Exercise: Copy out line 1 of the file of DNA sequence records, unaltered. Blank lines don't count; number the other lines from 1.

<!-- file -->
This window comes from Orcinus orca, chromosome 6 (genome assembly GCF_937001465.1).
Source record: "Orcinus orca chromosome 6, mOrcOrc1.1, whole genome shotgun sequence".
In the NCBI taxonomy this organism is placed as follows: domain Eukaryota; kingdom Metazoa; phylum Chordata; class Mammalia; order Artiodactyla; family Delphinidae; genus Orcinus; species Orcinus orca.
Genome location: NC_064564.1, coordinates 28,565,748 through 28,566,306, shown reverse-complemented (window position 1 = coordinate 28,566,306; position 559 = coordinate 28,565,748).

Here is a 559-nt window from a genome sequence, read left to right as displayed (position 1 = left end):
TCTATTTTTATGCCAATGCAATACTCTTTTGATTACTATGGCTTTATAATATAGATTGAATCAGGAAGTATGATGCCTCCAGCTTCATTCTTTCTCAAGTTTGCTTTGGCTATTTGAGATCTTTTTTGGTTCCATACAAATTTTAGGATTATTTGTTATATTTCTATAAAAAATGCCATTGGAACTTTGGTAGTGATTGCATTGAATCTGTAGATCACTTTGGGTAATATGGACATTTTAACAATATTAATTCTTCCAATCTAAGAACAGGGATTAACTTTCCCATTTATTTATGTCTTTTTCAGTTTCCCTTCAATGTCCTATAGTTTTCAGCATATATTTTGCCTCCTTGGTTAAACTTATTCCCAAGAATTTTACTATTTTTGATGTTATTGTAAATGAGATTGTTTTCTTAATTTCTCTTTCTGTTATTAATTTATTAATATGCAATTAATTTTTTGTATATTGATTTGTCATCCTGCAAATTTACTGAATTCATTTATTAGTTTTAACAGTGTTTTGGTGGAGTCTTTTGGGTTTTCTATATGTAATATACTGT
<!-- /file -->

This window comes from Orcinus orca, chromosome 6 (genome assembly GCF_937001465.1).